The ongoing coronavirus pandemic started nearly six months ago and now has over fifteen million confirmed cases around the world. Regardless of the progress made over the crisis and increase in knowledge regarding the virus, a number of threats, including vaccine nationalism can potentially prolong the pandemic and even cause further difficulties.
At the moment, the are over one hundred formulas that are being tested for a potential corona vaccine, which plays a fundamental role in controlling the health crisis and building immunity against the virus.
As important as it is to develop a vaccine as soon as possible to end the pandemic, scientists emphasize the need for conducting all phases of a clinical trial in order to ensure its safety along with efficacy so that the vaccine does not lead to other health issues in the long term.
Usually, there are three phases in a clinical trial. The third and last phase is the most important out of all as it includes the largest number of participants and is held for the longest period of time.
Without Phase III, a drug or a vaccine cannot be approved and is deemed as dangerous. However, the recently approved and tested coronavirus vaccine from Russia skipped this important phase.
This is mainly why scientists around the world questioned its safety, including Dr. Anthony Fauci, who is a leading infectious disease expert and the director of the National Institute of Allergy and Infectious Diseases in the US.
Recently, the first report on the effects of Phase I and II of the clinical trial on the Russian coronavirus vaccine showed positive results without any adverse effects. As assuring as it can be, there is still no guarantee that the scientists have looked at long-term or rarer side effects that may be caused by the vaccine.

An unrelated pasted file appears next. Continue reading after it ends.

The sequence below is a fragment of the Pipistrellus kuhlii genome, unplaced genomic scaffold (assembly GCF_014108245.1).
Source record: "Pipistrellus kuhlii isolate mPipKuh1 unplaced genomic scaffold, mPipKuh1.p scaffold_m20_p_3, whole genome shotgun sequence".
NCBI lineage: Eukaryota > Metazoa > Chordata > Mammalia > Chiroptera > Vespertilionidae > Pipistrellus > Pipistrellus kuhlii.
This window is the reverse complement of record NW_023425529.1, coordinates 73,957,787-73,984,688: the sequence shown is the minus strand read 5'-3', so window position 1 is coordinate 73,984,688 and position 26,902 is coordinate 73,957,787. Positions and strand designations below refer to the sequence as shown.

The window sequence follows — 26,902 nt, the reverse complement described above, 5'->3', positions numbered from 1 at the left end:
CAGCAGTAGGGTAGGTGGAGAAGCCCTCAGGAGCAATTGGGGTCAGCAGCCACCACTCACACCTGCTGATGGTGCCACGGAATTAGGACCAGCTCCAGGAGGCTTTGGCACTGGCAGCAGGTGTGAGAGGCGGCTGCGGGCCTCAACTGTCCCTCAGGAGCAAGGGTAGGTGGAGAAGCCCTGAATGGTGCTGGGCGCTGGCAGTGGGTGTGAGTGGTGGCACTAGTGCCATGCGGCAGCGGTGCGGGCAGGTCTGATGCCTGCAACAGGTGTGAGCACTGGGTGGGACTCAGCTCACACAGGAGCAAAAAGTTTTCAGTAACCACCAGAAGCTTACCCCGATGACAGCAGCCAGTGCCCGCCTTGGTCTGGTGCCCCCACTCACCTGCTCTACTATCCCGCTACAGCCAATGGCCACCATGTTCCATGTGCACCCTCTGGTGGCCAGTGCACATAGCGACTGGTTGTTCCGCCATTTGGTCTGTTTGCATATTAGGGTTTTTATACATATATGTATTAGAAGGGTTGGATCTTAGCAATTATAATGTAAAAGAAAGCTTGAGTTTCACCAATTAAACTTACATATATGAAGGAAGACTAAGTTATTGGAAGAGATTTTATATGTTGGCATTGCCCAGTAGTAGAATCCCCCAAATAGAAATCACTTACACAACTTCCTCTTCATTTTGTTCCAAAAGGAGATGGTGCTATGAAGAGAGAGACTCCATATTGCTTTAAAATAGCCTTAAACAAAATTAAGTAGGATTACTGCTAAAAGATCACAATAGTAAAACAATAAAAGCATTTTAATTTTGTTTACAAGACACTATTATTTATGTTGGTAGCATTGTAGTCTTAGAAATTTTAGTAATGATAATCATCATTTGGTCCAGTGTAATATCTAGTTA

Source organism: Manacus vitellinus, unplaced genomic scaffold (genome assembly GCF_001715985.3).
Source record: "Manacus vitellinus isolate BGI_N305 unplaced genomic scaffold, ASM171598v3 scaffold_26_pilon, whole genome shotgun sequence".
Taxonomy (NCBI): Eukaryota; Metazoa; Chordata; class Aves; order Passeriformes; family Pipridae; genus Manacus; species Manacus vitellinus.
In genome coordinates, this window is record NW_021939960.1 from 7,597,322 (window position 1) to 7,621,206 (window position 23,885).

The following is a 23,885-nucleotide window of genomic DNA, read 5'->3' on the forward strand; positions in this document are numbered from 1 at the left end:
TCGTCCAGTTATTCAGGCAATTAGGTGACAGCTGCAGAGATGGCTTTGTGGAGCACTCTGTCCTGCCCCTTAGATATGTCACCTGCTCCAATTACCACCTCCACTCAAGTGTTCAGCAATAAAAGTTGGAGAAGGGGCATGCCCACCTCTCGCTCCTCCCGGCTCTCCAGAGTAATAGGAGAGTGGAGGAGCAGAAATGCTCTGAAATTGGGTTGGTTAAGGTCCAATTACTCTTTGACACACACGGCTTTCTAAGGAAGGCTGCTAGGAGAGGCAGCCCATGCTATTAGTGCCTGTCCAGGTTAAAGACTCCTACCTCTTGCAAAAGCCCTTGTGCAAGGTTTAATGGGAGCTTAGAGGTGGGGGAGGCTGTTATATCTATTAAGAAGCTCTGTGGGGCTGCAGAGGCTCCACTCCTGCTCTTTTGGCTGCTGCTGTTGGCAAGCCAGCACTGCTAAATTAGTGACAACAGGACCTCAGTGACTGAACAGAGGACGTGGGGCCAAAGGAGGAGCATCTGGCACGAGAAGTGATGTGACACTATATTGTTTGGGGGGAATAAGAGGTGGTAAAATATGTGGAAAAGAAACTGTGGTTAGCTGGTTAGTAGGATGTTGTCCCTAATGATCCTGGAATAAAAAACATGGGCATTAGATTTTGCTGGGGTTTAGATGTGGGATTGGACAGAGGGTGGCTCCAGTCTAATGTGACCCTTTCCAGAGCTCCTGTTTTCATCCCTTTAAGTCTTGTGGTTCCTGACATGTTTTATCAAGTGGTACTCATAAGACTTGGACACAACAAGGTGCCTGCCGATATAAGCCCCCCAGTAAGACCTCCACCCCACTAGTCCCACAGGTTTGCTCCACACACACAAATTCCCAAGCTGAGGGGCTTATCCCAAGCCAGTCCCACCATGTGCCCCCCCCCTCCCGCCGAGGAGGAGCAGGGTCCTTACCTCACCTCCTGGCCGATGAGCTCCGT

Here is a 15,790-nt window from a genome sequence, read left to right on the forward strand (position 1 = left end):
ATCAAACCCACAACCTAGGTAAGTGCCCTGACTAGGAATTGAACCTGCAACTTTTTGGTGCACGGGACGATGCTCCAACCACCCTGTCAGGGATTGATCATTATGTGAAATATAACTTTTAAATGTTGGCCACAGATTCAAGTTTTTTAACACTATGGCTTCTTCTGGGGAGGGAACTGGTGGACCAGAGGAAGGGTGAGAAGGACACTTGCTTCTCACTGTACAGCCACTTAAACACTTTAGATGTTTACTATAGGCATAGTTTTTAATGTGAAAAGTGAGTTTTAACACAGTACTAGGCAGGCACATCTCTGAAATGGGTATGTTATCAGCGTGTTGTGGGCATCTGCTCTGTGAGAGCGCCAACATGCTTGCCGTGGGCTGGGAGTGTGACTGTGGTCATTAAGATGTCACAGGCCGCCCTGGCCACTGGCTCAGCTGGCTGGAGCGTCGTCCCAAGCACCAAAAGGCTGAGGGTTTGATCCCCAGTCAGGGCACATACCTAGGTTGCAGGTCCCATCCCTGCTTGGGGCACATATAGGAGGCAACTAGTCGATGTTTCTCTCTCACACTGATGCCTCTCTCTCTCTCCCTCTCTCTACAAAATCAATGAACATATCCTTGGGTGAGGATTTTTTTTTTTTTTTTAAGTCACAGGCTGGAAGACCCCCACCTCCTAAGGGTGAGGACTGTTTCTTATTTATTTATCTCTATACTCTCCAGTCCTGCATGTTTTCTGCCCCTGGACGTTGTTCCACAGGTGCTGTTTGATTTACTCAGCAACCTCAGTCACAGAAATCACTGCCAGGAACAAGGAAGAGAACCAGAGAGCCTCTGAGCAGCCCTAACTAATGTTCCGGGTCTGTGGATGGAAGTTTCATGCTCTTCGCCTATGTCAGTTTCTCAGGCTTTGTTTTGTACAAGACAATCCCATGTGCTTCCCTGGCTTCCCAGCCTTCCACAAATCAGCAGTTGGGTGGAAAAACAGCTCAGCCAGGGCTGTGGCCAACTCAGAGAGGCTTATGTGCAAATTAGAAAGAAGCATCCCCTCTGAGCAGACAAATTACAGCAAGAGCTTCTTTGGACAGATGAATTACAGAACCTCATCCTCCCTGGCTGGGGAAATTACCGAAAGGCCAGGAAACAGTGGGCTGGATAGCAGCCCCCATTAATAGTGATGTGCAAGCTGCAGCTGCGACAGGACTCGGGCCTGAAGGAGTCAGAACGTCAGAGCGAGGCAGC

According to a number of health experts, the race to launch a vaccine and approving a vaccine this fast is associated with vaccine nationalism.
Many of the major economies of the world are more concerned with being the first one to create an effective vaccine rather than safely ending the pandemic by joining hands. If countries continue to do so, the approved vaccines may not be effective and instead cause additional health issues.
This concern has also been highlighted by the report by InterAcademy Partnership (IAP), which was recently published in Communiqué.
Other than associating nationalism with the development of a coronavirus vaccine, the IAP report also suggests that racial disparities and tensions along with the increasing number of anti-vaxxers can also become a threat in the future.
Once a vaccine is developed, the difficulties will not end but become more complex instead. Distribution of a vaccine is a crucial question that should be more discussed at this moment as creating a vaccine is not enough.
Even after it has been effectively tested and made, multiple factors can hinder a major portion of the population from getting it.
For instance, research has shown that the Black community in the US is also often marginalized in healthcare and does not have the same facilities.
Additionally, people may refuse to get the vaccine altogether as they support anti-vaccination agendas and end up putting themselves and others around them at risk.
There is a need for starting a discussion on vaccine nationalism and other mentioned problems as soon as possible as they can possibly ruin all progress over the coronavirus pandemic.